Statistical analyses of the subjective ratings were done with SPSS Intensity and pleasantness ratings are shown in Figure 2. Higher concentrations of both tastes were rated as more intense. Mean sweet intensities ratings were at 1. Mean pleasantness ratings dropped with increasing concentration for both tastes as shown in Figure 2 right panel Mean saltiness: 5. Mean sweetness ratings were 5. Correlation between VAS ratings of stimulus intensity and concentration of tastes solutions.

This figure appears in color in the online version of Chemical Senses. When combining response to sweet and salty taste, taste activation in the middle insula was modulated by concentration, as well by intensity ratings bilaterally.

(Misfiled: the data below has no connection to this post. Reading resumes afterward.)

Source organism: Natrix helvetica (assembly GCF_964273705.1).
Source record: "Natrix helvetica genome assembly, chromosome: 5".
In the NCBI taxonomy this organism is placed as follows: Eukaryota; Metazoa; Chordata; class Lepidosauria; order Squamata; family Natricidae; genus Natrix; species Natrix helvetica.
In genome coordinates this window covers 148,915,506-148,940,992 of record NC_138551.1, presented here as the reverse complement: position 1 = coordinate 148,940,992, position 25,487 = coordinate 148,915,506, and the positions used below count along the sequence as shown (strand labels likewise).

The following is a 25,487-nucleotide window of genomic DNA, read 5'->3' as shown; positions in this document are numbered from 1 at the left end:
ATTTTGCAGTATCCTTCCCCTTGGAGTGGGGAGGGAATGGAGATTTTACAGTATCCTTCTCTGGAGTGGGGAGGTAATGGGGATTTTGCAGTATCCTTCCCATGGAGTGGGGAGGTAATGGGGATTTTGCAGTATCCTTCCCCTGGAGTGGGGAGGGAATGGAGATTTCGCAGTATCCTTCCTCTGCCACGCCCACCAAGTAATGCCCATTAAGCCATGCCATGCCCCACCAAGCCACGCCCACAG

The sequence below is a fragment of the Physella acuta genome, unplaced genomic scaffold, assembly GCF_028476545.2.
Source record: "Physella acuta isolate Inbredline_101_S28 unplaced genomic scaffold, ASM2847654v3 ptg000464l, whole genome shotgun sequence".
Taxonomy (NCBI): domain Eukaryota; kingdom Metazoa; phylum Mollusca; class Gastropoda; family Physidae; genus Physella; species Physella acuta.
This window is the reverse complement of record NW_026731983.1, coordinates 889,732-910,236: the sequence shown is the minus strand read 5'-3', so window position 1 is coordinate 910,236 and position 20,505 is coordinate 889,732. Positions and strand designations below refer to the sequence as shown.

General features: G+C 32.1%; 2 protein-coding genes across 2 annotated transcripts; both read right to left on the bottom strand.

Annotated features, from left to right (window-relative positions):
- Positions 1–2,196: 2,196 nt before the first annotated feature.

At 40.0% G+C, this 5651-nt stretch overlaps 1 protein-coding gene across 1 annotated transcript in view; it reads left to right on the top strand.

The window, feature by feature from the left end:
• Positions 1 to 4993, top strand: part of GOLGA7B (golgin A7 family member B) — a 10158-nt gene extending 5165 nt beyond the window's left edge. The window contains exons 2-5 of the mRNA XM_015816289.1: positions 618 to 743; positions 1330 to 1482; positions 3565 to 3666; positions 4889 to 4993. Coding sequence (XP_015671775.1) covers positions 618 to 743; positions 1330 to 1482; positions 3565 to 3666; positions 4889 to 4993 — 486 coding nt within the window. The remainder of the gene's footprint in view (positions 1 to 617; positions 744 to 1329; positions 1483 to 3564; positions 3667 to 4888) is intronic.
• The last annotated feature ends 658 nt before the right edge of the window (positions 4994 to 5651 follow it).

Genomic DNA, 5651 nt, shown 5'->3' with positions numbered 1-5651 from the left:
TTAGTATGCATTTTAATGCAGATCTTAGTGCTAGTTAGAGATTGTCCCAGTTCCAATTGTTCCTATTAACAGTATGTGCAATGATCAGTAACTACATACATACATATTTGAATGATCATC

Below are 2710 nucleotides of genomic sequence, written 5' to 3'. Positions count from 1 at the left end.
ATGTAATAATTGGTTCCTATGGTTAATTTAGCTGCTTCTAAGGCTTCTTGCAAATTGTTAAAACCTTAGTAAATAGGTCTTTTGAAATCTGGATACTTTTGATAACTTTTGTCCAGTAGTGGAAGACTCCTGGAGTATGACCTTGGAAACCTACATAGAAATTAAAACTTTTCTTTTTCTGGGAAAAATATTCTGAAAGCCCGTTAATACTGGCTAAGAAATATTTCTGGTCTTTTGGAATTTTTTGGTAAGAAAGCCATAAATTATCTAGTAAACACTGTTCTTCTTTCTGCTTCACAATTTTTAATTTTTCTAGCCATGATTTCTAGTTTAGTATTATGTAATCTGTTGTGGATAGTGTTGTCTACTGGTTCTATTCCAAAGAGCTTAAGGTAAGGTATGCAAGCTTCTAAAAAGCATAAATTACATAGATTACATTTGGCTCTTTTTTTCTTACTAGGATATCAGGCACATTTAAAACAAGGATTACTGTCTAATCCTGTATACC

The Science of Taste

Taste activation in the right amygdala and right putamen covaried with concentration but not with perceived intensity. This is shown in Table 1. Brain regions where taste activation is modulated by intensity and concentration of taste a. Taste intensity modulation was tested by performing a t -test on the contrast images of modulation of taste activation by intensity ratings and concentration for all brain voxels by using statistical parametric mapping.

L, left: R, right; ROI. Voxel coordinates are in MNI space Evans et al. Brain regions whose response covaried with NaCl intensity ratings and NaCl concentration are shown in Table 2. In the NaCl condition, taste activation was modulated by intensity ratings in the middle insula bilaterally , right amygdala, left hippocampus, right putamen, and in the caudate bilaterally. Activation in the middle insula bilaterally , right amygdala, and the right putamen was modulated by NaCl concentration. Positive modulation of taste activation in the middle insula by NaCl concentration and intensity ratings is shown in detail in Figure 4.